"The bakery has welded us together," says Regina Dimitrijevic (right), who stands with her sister Elisabeth Mayr in the bakery of the Aßlingen family bakery, which the two have now taken over. © Stefan Roßmann
The love of craftsmanship has welded two sisters together and ensured the continued existence of a 125-year-old family business. The Mayr bakery in Aßling is now in its fifth generation and is reinventing itself without forgetting its roots.
Aßling – The Mayr bakery in Aßling is closing. Faster than the smell from the bread oven wafts across the street to the town hall, the news has spread throughout the village and beyond. For every pretzel, for every grain bread, for every Prinzregenten slice, the saleswomen have to provide a rich portion of explanation. Yes, the Mayr bakery is closing. But it also opens up again.
Mayr bakery in Aßling, the 5th generation in family hands: Now the daughters are taking over
In the kitchen behind the sales room, it's like a flour-dusty pigeon barn. "I'm the annoying whimper," a saleswoman warbles before she picks up the door with a craftsman, followed by a baker who grabs a sip to drink. At the table, in the eye of the hurricane, Regina Dimitrijevic (38) sits opposite her sister Elisabeth Mayr (34) and says: "The house needs a facelift." The Mayr bakery in Aßling has been around for 125 years. That's why the two sisters, the fifth generation, who are now officially in charge, have decided: After 30 years, it will be renovated again.
While the late shift sweeps up flour and dough scraps, senior master baker Gregor Mayr (64) is standing in his bakery. "They're in an excellent position," he says of his two daughters. After 50 years of night shift, he is visibly proud that things are continuing. And that both daughters are involved in the family business.
"If you take a loaf of bread out of the oven, you've done something."
The younger one, Elisabeth, whom everyone calls Lissy, was actually already gone, in Munich, with a job in a patent law firm and a course of study in mind. "We didn't know if you'd come home," the nurse says to her across the table, with a smile. Now they know. At some point, Lissy Mayr asked herself the question of meaning. She says: "In the office, I typed all day. It's different when you take a loaf of bread out of the oven. You've done something."
This was followed by an internship with his father in the bakery. The training. The master craftsman's certificate. The business economist. Mayr modestly forgets to mention the State Honor Award and the best of the year. Dad thinks of it for that.
Everyone does their own thing as a family, and the sisters run their parents' Mayr bakery in Aßling together
In the past, when pretzels were still black and white, one of the baker's daughters, Regina or Lissy, would probably have gone to a baker's fair and looked for a man with whom she could share shop and life. Instead, the two women found each other in business, as pretzel sisters, so to speak. Everyone does their own thing as a family – they manage their parents' bakery together. "We're attached to it," says Regina Dimitrijevic. It's a good thing that Lissy has learned how to bake and Regina has learned how to sell. So both have their area of expertise. "But we discuss everything with each other," says Elisabeth Mayr.
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They have talked a lot for the past two years, with their father always with them. How to make a 125-year-old company fit for the future. Without sweeping the tried and tested out of the bakery with the new broom. "The traditional remains," says master baker Mayr, referring to the tea leaves, the apricot croissants and the Mayr pretzels that customers like so much. "That's because of the secret recipe. And love," says Lissy. And the effort involved in fresh production – three times a day, a five-person team is turning, looping, letting through.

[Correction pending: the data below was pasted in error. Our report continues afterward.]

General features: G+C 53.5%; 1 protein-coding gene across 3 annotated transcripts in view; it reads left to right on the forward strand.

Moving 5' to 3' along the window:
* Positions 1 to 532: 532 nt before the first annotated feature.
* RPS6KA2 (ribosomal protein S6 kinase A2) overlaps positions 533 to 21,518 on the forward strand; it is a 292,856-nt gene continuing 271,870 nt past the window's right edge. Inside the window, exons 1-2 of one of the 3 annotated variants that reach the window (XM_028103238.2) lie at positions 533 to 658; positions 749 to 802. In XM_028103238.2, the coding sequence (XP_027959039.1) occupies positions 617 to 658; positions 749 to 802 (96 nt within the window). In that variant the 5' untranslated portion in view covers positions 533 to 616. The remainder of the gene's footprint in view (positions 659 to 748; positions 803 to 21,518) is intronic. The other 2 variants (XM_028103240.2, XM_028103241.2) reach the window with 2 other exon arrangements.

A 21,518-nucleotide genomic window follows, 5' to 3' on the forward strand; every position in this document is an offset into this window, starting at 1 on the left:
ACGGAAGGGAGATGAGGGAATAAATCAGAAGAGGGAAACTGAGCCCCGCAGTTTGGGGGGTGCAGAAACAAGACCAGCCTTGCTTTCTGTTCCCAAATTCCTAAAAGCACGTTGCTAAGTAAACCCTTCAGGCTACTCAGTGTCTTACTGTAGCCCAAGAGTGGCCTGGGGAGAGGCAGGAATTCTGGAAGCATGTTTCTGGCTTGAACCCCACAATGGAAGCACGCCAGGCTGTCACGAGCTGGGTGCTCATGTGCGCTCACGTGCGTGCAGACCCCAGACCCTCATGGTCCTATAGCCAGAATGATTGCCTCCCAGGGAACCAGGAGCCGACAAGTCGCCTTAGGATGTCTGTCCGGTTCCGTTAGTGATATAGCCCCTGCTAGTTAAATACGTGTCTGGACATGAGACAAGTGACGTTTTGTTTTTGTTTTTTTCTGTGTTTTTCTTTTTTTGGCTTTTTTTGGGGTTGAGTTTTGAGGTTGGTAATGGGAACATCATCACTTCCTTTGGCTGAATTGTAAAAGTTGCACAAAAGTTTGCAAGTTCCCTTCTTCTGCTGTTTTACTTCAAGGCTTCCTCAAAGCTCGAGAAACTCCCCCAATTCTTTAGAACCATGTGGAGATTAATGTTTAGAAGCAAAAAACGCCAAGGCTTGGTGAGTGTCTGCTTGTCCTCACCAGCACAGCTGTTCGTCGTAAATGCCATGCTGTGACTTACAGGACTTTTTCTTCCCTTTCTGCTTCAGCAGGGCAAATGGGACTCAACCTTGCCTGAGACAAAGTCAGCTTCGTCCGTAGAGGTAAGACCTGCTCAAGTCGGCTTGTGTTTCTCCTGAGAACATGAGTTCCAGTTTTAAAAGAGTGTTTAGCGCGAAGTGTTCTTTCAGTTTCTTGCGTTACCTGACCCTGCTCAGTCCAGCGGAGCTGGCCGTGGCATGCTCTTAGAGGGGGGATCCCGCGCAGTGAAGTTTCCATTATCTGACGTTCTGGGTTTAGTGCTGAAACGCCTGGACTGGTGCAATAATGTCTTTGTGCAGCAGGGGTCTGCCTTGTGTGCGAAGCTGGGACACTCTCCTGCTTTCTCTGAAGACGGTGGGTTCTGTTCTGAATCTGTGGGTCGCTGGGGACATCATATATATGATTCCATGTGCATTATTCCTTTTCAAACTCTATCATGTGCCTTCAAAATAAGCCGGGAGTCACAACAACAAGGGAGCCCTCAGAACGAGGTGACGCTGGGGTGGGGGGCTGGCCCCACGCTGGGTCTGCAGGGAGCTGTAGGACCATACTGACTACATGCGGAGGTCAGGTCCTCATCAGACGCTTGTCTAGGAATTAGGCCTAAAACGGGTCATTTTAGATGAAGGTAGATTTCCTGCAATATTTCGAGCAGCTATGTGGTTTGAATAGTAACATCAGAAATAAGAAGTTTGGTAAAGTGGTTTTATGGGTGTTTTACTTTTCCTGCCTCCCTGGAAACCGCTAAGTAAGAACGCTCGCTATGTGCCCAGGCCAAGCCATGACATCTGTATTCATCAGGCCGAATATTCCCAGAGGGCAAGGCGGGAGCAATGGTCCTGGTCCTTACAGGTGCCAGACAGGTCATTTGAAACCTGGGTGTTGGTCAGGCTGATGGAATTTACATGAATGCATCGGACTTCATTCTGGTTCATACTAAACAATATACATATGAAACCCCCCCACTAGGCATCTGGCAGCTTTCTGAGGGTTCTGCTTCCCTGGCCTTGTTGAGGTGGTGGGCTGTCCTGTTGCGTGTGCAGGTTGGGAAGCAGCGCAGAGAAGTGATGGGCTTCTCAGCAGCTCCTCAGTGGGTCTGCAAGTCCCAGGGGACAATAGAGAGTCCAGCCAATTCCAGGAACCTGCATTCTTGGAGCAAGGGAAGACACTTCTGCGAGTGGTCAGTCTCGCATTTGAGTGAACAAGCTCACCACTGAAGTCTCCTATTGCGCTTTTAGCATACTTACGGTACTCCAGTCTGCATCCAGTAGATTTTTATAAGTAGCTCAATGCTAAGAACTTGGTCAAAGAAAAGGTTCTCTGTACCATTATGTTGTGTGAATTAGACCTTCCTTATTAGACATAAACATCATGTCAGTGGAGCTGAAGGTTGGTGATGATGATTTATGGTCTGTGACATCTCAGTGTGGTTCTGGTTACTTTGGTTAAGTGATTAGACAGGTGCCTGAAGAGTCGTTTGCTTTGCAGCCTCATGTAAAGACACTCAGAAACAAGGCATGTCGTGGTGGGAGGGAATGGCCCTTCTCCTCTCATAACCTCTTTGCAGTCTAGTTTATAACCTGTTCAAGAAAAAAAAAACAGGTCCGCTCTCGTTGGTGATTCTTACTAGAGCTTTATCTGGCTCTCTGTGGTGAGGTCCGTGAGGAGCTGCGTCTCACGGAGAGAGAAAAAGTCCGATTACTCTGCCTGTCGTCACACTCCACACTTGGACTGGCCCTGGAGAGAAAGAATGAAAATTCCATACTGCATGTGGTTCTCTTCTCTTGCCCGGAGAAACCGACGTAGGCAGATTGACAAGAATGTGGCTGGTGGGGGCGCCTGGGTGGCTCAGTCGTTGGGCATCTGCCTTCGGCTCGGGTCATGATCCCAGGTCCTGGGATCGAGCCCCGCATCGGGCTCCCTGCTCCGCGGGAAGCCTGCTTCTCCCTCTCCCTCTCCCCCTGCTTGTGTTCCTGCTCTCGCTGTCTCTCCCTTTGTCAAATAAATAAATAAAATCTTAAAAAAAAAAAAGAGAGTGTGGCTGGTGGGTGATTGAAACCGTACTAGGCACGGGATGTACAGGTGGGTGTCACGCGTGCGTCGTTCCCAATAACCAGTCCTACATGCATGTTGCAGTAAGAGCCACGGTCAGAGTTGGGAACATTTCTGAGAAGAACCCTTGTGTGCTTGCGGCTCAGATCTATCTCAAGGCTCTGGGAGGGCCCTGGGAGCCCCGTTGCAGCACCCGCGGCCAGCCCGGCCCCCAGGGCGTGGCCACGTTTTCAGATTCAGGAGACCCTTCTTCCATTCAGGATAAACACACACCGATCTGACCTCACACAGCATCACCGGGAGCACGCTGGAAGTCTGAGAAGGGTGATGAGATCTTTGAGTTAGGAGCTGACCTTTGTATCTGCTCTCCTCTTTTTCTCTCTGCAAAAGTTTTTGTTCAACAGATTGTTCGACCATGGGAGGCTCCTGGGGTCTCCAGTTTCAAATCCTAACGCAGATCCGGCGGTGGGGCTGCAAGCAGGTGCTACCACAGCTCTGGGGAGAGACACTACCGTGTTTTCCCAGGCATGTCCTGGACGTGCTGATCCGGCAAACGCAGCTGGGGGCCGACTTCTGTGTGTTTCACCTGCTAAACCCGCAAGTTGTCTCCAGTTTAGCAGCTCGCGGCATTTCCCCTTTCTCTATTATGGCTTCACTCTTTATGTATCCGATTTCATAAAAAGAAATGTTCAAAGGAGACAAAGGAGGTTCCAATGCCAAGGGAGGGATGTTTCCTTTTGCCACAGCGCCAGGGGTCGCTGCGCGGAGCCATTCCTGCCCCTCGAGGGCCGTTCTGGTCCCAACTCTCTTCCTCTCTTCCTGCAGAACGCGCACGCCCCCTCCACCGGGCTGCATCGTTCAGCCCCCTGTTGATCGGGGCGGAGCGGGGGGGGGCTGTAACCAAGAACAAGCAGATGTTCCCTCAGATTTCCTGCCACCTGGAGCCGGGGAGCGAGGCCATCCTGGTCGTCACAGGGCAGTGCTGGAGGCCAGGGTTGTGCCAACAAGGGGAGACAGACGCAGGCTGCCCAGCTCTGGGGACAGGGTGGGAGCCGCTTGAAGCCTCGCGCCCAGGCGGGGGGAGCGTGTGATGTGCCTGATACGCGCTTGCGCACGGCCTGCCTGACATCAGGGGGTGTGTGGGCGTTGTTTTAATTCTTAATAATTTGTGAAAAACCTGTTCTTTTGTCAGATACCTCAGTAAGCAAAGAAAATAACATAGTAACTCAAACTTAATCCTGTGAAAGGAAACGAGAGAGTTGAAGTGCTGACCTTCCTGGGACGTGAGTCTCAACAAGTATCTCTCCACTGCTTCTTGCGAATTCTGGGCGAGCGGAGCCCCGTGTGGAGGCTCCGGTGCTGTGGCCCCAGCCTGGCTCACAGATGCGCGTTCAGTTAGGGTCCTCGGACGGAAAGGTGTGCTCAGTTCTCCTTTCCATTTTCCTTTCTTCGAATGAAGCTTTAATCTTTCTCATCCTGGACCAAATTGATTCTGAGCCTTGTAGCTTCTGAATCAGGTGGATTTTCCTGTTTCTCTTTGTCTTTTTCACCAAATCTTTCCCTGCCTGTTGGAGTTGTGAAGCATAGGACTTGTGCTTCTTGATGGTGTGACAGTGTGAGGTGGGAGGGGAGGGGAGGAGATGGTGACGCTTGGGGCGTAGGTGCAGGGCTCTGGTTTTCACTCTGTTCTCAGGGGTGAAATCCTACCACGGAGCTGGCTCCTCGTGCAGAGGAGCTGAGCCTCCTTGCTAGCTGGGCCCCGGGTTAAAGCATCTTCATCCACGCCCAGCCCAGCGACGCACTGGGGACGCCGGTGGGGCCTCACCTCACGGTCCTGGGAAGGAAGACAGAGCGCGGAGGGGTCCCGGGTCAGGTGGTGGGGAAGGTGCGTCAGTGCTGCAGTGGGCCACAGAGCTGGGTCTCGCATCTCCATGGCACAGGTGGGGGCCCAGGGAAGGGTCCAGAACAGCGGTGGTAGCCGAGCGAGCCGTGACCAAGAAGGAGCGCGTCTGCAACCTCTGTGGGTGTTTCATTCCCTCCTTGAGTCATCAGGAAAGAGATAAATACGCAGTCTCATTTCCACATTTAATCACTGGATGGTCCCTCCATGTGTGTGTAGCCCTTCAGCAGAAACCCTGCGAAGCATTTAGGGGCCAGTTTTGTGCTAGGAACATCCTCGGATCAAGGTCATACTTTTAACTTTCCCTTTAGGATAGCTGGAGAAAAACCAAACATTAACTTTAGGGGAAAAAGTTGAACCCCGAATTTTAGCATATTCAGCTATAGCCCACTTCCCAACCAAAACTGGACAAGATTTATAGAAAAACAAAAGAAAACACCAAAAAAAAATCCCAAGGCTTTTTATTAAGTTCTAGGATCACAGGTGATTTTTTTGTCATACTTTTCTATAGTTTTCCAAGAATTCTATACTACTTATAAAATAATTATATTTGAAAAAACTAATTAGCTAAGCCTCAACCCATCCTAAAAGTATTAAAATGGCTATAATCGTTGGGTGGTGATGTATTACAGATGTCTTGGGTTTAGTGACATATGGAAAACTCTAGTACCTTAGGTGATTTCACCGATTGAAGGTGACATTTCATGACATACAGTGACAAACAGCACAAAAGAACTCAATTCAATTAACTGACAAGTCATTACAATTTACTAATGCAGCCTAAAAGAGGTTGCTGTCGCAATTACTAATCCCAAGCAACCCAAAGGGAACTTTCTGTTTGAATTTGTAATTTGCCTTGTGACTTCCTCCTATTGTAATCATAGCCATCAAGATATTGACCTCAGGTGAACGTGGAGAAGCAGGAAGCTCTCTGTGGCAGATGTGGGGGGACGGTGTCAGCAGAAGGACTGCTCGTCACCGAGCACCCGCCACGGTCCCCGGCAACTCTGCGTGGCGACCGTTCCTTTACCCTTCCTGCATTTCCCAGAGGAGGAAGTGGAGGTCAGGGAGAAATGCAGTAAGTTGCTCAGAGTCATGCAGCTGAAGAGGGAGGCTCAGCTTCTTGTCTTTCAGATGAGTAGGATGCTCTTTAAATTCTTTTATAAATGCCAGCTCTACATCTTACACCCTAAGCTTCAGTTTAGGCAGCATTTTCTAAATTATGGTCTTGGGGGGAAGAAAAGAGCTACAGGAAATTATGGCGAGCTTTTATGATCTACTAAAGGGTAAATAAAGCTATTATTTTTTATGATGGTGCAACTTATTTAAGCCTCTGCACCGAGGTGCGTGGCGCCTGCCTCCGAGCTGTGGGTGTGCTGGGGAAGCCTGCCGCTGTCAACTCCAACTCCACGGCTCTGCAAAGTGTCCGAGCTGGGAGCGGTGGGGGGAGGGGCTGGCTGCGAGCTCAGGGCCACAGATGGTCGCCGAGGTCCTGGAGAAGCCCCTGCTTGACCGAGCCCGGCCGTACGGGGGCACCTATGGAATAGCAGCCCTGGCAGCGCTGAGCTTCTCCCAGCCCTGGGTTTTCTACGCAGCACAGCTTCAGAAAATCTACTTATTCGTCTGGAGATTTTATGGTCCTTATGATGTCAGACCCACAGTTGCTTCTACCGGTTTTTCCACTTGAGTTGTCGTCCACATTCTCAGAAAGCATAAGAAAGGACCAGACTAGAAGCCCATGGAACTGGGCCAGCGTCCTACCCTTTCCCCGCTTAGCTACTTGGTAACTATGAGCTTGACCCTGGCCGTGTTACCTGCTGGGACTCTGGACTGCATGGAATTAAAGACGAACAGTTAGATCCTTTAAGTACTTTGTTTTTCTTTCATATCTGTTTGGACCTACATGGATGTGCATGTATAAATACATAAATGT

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However, demographic change is also affecting Aßling. "Cream cakes are no longer in such demand," says Mayr. The younger audience is increasingly attaching importance to options for conscious nutrition – the sisters have recognized that there is no way around avocado-cocoa-oatmeal and protein bread. "It's the opinion of the customers that counts," says Regina Dimitrijevic. She was recently happy when an elderly customer ate a cookie with the words "Is des a spelt biscuit?" "You can't let yourself be guided by prejudices."
Three months of renovation - three months of sales vans
But from a concept. The future of the Mayr bakery looks like this: A sales van will open in front of the shop until the Corpus Christi weekend, which will then stand in front of the Aßlingen bookshop for three months – the local Rewe has signaled to them that the bakery customers are allowed to park with it during this time, the sisters say gratefully. If the planned reopening date of 7 September works out (Regina: "It has to work!"), customers will find a completely redesigned sales room with a small café area. To do this, the baker's family tears out the old kitchen and expands the shop around the corner. Lots of wood, a few tables, a customer toilet and the Italian portafilter espresso machine that Elisabeth Mayr has been dreaming of for a long time. People should be able to sit down for breakfast and coffee.
The building is completely renovated, only the bakery, which the family has constantly modernized over the years, remains untouched. "What's going to happen there," says Regina Dimitrijević when she thinks about clearing out the storage facility. But maybe that's where you'll find the wrought-iron boom with the gold-plated pretzel that countless truck drivers have pulled off the corner of the house at some point. It would look good on the new façade, the sisters think. Old and new – somehow symbolic.
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